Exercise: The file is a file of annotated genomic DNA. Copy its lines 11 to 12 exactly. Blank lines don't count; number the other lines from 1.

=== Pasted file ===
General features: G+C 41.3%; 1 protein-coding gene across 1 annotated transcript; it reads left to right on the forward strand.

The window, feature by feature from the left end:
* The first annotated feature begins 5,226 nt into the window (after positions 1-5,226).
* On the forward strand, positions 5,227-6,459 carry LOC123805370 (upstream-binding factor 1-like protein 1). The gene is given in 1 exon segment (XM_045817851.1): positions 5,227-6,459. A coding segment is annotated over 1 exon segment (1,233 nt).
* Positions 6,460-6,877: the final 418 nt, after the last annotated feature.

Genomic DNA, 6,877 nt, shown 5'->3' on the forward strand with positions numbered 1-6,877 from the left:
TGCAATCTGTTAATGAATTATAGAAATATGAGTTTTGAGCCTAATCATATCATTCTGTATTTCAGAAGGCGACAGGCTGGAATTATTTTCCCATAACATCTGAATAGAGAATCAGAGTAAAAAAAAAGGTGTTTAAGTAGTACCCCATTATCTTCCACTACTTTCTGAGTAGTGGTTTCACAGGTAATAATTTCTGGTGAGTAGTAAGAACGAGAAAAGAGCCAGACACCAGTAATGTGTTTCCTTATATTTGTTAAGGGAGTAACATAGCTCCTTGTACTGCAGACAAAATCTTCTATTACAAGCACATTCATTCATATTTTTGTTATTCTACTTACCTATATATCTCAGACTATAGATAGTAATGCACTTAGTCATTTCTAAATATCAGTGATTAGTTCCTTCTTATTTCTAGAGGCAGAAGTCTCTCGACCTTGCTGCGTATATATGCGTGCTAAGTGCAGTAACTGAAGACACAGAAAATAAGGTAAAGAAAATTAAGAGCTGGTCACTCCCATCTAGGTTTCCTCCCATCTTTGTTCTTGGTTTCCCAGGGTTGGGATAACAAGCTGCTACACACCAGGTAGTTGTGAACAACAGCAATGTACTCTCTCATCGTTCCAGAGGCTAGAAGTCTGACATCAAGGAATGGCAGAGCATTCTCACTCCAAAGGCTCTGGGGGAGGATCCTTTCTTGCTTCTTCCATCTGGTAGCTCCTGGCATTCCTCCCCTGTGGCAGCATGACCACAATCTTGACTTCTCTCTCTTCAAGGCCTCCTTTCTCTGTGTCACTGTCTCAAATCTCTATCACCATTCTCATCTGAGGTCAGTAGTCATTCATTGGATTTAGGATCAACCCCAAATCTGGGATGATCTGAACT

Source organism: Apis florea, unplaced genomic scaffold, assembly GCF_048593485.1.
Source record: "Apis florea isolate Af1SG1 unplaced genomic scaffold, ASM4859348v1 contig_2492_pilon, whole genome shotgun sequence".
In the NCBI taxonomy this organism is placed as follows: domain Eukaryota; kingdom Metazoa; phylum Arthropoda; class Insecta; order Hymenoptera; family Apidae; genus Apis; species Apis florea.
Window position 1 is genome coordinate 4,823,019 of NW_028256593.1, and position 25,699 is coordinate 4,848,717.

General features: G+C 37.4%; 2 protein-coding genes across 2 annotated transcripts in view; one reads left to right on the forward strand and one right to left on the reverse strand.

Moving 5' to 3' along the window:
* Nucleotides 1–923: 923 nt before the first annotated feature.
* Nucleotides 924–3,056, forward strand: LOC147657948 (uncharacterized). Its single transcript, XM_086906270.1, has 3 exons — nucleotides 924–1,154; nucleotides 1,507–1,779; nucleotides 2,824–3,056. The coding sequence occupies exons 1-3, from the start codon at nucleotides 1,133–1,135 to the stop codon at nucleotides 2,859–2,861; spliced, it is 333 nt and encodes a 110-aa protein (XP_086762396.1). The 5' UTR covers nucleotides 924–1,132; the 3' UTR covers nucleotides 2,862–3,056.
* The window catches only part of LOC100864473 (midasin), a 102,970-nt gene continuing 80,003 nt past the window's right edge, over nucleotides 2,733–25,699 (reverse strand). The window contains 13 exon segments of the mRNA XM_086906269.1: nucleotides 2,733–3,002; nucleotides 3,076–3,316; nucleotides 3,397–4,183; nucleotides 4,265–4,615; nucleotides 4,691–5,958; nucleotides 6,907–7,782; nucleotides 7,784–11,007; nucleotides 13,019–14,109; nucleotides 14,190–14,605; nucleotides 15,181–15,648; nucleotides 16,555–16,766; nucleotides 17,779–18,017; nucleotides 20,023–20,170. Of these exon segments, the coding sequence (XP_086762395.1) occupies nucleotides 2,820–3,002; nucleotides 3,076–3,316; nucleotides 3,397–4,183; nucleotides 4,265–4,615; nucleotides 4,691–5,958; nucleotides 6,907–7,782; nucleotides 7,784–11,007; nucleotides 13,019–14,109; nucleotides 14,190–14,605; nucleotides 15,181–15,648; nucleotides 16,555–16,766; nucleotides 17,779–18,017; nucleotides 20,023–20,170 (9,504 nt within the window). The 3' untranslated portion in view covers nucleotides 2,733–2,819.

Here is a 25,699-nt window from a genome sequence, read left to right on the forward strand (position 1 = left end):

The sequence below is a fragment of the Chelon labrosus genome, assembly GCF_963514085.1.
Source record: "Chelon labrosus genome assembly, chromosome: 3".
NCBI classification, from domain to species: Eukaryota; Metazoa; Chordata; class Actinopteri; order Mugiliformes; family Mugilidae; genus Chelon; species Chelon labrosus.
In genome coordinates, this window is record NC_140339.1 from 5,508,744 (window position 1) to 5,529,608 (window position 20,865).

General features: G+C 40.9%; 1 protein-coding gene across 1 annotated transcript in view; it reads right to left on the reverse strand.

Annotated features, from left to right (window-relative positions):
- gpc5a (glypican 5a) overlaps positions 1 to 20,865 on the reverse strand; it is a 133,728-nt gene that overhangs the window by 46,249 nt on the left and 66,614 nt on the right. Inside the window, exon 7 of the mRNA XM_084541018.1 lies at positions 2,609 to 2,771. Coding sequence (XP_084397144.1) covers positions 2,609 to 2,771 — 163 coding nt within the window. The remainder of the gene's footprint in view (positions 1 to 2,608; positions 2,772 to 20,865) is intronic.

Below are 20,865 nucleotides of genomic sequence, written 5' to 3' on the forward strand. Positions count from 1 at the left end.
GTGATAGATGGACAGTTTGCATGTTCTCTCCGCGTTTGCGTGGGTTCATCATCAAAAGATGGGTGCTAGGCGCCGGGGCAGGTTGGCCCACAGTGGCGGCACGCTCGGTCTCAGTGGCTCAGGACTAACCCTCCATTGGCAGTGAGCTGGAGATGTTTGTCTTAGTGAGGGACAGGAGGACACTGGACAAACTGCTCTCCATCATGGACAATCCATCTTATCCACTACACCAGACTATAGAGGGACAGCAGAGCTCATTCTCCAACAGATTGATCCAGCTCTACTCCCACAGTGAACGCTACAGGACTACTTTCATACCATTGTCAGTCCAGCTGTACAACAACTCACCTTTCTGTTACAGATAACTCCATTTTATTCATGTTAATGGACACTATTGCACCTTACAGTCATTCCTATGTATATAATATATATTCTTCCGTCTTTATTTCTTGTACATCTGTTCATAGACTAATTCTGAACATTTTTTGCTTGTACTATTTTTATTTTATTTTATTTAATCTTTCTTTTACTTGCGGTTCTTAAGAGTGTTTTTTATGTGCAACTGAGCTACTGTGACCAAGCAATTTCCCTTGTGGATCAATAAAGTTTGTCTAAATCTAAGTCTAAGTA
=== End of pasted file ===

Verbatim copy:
Window position 1 is genome coordinate 4,823,019 of NW_028256593.1, and position 25,699 is coordinate 4,848,717.

General features: G+C 37.4%; 2 protein-coding genes across 2 annotated transcripts in view; one reads left to right on the forward strand and one right to left on the reverse strand.